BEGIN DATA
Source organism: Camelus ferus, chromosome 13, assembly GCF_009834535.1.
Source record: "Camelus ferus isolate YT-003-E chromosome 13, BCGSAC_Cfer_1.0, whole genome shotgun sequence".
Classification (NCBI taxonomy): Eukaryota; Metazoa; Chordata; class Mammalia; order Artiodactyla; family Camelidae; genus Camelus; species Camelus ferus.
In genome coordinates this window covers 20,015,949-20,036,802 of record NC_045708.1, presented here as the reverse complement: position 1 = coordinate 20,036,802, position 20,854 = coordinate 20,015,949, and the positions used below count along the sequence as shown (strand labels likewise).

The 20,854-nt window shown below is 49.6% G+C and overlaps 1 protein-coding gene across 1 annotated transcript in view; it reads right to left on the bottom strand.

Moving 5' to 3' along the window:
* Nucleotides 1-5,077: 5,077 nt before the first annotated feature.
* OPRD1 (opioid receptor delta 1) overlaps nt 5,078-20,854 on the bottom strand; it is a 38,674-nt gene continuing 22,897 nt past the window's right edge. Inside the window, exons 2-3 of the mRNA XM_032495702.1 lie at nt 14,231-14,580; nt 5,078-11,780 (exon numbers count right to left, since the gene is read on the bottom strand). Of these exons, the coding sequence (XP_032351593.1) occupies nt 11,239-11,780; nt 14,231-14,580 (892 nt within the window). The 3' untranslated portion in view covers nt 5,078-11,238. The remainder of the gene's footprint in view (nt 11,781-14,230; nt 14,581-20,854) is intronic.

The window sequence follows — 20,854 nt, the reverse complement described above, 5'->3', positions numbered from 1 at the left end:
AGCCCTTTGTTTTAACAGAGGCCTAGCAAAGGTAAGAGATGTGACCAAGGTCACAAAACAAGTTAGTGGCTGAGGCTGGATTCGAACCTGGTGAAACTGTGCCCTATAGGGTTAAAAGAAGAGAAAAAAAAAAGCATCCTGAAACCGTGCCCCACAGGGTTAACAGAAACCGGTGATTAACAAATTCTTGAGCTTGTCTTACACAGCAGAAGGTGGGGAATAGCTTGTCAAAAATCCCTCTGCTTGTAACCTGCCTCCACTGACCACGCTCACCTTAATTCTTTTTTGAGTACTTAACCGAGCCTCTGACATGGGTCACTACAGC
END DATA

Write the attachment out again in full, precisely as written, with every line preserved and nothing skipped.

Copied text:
Source organism: Camelus ferus, chromosome 13, assembly GCF_009834535.1.
Source record: "Camelus ferus isolate YT-003-E chromosome 13, BCGSAC_Cfer_1.0, whole genome shotgun sequence".
Classification (NCBI taxonomy): Eukaryota; Metazoa; Chordata; class Mammalia; order Artiodactyla; family Camelidae; genus Camelus; species Camelus ferus.
In genome coordinates this window covers 20,015,949-20,036,802 of record NC_045708.1, presented here as the reverse complement: position 1 = coordinate 20,036,802, position 20,854 = coordinate 20,015,949, and the positions used below count along the sequence as shown (strand labels likewise).

The 20,854-nt window shown below is 49.6% G+C and overlaps 1 protein-coding gene across 1 annotated transcript in view; it reads right to left on the bottom strand.

Moving 5' to 3' along the window:
* Nucleotides 1-5,077: 5,077 nt before the first annotated feature.
* OPRD1 (opioid receptor delta 1) overlaps nt 5,078-20,854 on the bottom strand; it is a 38,674-nt gene continuing 22,897 nt past the window's right edge. Inside the window, exons 2-3 of the mRNA XM_032495702.1 lie at nt 14,231-14,580; nt 5,078-11,780 (exon numbers count right to left, since the gene is read on the bottom strand). Of these exons, the coding sequence (XP_032351593.1) occupies nt 11,239-11,780; nt 14,231-14,580 (892 nt within the window). The 3' untranslated portion in view covers nt 5,078-11,238. The remainder of the gene's footprint in view (nt 11,781-14,230; nt 14,581-20,854) is intronic.

The window sequence follows — 20,854 nt, the reverse complement described above, 5'->3', positions numbered from 1 at the left end:
AGCCCTTTGTTTTAACAGAGGCCTAGCAAAGGTAAGAGATGTGACCAAGGTCACAAAACAAGTTAGTGGCTGAGGCTGGATTCGAACCTGGTGAAACTGTGCCCTATAGGGTTAAAAGAAGAGAAAAAAAAAAGCATCCTGAAACCGTGCCCCACAGGGTTAACAGAAACCGGTGATTAACAAATTCTTGAGCTTGTCTTACACAGCAGAAGGTGGGGAATAGCTTGTCAAAAATCCCTCTGCTTGTAACCTGCCTCCACTGACCACGCTCACCTTAATTCTTTTTTGAGTACTTAACCGAGCCTCTGACATGGGTCACTACAGC